House Finch

A red and brown House Finch perched on a branch

NPS Photo / Susie King

The house finch, or Carpodacus mexicanus, is a type of finch characterized by their large beak and short wings. The males have a red head and chest, with brown and white stripes covering the rest of their body, tail, and wings. Females have no red coloring, being primarily light brown with dark brown edges on their wings and tail. The male and female are similar in size, about five inches in length and weighing just under an ounce.

House finches’ diet consists almost entirely of plants, seeds, fruits, and buds. Some examples of these include cactus, thistle, berries, and sunflower seeds, with their food sources varying based on the season. They are ground foragers and can often be seen foraging in groups.

The house finch is found throughout the United States, even in highly developed or urban settings. Native to the West, they can be found in natural habitats such as dry desert regions and low elevation coniferous forests. The rim ecosystem at Cedar Breaks is higher compared to their typical habitat, but the house finch can occasionally be seen throughout the park during the summer season. They prefer to nest in coniferous trees or hidden spots on buildings, building their nest out of twigs, leaves, wool, and feathers. Females lay two to six eggs each year, and paired birds tend to stay together throughout the year.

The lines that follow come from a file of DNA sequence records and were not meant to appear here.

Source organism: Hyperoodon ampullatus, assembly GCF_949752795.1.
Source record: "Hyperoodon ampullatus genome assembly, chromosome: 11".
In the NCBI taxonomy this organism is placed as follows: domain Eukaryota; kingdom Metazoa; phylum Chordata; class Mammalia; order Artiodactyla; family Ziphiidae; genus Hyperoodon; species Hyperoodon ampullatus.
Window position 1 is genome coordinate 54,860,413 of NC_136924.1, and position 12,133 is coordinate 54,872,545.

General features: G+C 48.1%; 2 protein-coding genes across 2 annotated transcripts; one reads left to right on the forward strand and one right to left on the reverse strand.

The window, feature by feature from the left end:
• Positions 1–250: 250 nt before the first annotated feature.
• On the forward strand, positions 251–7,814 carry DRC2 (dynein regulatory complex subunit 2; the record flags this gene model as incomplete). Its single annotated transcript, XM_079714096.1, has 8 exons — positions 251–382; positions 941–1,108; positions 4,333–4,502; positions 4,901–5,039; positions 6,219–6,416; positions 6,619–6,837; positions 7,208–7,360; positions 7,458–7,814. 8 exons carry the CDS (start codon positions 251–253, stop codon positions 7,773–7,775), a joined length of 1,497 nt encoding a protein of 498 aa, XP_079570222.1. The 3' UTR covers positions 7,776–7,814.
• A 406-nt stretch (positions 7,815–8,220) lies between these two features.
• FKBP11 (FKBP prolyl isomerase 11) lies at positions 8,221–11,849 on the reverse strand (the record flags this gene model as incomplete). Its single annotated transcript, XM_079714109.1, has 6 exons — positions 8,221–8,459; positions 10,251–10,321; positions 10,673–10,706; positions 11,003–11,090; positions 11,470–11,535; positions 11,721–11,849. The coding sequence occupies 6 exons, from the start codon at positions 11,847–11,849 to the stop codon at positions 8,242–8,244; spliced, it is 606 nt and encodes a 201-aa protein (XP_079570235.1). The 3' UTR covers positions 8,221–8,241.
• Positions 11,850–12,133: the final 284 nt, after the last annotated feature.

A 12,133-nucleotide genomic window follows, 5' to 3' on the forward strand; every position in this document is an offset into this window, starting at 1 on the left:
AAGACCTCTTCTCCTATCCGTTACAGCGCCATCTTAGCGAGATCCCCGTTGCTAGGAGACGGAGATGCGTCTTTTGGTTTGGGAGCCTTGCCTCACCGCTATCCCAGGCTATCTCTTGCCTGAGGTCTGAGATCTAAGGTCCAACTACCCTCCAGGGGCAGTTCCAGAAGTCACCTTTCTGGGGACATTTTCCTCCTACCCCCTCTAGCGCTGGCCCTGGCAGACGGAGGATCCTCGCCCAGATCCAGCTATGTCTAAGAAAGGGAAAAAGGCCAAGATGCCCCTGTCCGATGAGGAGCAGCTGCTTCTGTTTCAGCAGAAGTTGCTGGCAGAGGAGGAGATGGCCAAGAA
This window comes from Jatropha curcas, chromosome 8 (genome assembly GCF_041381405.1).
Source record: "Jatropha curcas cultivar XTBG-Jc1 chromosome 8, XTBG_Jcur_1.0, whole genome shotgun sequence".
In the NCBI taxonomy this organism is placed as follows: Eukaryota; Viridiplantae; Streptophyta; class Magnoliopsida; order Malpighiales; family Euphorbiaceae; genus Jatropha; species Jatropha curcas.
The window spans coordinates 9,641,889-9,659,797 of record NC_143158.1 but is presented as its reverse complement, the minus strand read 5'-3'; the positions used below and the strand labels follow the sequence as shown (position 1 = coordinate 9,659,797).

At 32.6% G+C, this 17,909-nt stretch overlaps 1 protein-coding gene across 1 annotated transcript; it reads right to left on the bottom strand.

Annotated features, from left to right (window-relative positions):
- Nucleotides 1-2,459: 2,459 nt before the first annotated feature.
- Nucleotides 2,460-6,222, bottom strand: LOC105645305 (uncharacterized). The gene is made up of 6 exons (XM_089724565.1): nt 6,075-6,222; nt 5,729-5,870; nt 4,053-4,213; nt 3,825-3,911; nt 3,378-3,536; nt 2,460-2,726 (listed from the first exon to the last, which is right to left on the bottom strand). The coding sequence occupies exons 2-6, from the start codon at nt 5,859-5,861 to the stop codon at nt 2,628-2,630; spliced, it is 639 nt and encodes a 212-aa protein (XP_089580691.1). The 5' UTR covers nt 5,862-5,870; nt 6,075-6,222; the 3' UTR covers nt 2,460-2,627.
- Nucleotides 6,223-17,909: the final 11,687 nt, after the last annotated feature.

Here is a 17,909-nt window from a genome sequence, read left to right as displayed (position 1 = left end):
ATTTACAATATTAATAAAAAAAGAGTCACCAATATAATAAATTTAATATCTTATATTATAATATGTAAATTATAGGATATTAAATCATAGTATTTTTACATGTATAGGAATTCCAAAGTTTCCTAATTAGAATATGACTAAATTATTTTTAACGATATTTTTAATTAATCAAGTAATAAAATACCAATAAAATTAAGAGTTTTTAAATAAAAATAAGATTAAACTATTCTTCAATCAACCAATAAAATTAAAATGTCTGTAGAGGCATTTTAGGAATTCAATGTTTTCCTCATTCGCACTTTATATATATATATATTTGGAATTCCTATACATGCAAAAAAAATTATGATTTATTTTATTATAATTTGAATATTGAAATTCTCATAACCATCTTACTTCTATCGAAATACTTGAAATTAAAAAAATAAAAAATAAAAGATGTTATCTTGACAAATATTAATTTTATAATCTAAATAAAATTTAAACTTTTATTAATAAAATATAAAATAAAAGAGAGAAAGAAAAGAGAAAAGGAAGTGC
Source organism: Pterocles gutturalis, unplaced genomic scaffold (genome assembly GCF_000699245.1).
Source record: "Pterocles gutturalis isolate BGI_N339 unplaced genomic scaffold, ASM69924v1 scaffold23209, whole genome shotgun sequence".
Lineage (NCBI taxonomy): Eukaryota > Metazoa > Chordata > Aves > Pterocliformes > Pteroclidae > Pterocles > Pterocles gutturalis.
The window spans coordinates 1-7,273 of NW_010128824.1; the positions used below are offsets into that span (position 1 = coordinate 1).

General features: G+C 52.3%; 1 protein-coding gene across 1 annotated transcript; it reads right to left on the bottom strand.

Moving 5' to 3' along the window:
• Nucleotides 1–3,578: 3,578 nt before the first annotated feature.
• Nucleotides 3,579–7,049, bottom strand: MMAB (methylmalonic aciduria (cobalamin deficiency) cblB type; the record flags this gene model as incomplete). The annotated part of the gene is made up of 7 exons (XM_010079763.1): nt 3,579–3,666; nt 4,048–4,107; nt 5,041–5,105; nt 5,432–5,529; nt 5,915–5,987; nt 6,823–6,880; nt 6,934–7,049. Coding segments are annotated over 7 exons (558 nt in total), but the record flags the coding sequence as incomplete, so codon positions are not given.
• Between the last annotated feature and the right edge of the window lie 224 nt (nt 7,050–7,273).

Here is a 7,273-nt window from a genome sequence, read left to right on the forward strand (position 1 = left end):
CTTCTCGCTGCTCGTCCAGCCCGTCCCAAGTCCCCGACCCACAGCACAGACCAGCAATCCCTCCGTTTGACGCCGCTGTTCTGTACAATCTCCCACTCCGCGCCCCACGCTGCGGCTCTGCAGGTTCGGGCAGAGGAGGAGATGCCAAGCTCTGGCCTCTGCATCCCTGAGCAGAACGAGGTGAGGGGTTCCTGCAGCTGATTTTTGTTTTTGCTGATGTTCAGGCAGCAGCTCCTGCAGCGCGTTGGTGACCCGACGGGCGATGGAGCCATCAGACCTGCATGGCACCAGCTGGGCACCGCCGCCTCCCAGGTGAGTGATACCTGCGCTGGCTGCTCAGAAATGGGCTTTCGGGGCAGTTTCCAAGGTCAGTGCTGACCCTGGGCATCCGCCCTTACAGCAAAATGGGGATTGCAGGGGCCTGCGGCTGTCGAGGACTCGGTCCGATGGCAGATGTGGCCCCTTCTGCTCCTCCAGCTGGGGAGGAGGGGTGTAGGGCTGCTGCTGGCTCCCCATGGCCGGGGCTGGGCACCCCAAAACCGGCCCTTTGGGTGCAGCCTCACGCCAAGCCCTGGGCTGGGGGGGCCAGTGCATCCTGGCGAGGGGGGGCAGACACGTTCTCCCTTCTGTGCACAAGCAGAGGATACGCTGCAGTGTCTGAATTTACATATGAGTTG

There are no exceptional threats to the house finch, and their population has increased in the last 50 years, unlike many bird species. Their primary risk is disease outbreak that began in the 1990s, which took an initial hit to their population. As with all wildlife, it’s important to be respectful of the house finch and their habitat. Keep your distance from them, maintain the park speed limit, and refrain from feeding them.



(n.d.). House Finch [Review of House Finch]. All about Birds; The Cornell Lab.

(n.d.). House Finch [Review of House Finch]. Audubon Field Guide; Audubon.

Last updated: April 26, 2022

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